Step 2: Introduce Yourself to the E-NABLE Community!

If you want to be an e-NABLE Maker, you should become part of the e-NABLE community.

The e-NABLE community is really just defined as all the members of the e-NABLE forum on Wikifactory.

You will need to have a WikiFactory account to apply to the e-NABLE community.

  • Go to WikiFactory at
  • Sign In/Sign Up button at the top.
  • Create your own user id and password
  • Find the Category named "Introductions".
  • Write a post to the community telling who you are, where you are from, and your plans for working with e-NABLE.

You should also spend some time learning about WikiFactory and how we came about using it as our main community communication tool. You can find a good description, and other useful information about e-NABLE here.

And it explains how you'll need to read and agree to the e-NABLE Code of Conduct in order to be approved as an official member of the e-NABLE forum.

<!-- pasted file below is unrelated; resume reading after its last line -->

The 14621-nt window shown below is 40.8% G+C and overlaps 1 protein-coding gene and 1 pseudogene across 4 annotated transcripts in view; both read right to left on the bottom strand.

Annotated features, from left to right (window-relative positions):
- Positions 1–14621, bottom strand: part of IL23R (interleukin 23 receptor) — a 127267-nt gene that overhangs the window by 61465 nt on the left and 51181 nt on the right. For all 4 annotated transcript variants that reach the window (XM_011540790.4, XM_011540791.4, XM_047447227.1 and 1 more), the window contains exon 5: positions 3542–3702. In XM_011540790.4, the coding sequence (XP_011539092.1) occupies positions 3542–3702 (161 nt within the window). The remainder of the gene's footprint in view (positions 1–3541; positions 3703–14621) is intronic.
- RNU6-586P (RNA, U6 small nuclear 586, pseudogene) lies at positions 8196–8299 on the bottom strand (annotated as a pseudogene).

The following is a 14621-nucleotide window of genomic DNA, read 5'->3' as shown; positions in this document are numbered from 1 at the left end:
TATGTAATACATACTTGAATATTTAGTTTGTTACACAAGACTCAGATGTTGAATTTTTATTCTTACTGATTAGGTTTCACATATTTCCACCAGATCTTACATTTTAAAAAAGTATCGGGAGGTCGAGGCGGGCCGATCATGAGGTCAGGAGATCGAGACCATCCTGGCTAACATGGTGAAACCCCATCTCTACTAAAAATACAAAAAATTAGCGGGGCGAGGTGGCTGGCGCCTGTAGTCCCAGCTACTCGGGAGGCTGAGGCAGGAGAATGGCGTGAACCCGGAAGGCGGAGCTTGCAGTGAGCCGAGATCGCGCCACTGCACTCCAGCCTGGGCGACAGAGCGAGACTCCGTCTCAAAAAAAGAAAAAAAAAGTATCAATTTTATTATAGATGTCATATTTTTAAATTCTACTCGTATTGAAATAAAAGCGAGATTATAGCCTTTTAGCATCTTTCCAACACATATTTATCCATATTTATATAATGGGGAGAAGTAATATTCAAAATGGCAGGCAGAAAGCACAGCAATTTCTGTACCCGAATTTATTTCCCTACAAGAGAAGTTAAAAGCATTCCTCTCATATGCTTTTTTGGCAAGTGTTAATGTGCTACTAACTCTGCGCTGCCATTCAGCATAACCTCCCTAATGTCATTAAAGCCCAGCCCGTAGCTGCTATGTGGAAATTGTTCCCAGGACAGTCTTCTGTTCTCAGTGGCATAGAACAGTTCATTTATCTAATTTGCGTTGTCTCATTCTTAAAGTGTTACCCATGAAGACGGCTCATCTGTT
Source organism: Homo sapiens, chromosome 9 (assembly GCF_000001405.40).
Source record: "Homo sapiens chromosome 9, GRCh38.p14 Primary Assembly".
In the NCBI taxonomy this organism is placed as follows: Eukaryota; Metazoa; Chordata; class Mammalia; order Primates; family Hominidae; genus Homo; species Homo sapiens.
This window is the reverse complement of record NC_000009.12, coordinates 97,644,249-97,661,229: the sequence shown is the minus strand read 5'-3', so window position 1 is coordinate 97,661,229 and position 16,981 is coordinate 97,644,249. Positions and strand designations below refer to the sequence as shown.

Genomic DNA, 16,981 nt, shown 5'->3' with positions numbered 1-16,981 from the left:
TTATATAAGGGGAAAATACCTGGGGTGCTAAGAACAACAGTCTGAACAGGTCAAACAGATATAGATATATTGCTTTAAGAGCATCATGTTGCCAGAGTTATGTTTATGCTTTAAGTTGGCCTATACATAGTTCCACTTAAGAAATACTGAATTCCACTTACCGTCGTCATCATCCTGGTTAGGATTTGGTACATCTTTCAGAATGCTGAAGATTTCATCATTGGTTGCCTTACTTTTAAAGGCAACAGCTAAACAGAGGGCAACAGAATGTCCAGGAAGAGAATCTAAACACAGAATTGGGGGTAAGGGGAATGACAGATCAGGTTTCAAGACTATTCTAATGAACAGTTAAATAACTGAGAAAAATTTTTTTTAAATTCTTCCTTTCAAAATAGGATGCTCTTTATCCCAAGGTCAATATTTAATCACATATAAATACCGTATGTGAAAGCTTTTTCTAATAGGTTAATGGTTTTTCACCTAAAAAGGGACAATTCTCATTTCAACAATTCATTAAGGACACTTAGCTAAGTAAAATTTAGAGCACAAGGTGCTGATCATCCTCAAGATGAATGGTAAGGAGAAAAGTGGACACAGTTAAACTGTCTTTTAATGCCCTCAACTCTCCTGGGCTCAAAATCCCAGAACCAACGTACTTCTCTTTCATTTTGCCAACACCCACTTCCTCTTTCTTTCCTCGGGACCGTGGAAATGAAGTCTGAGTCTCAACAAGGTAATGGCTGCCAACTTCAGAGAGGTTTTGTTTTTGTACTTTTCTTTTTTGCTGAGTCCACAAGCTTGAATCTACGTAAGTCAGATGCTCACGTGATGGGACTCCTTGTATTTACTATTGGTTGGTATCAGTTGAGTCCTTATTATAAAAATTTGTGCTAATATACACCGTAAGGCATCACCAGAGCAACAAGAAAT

Step 3: Building Your Phoenix Hand for Validation

The most highly recommended hand to build as a test hand is the Unlimbited Phoenix Hand (, so we will stick with that hand for this Instructable.

A big advantage of using this device as your starting point is that within Thingiverse it can be customized, then the customized printable files already sized will be emailed directly to you! (In order to do this you will need to create a Thingiverse account, so do that first).

  1. When you are on the Unlimbited Phoenix Hand page in Thingiverse, to the right there is a button called "Open in Customizer". Click that button.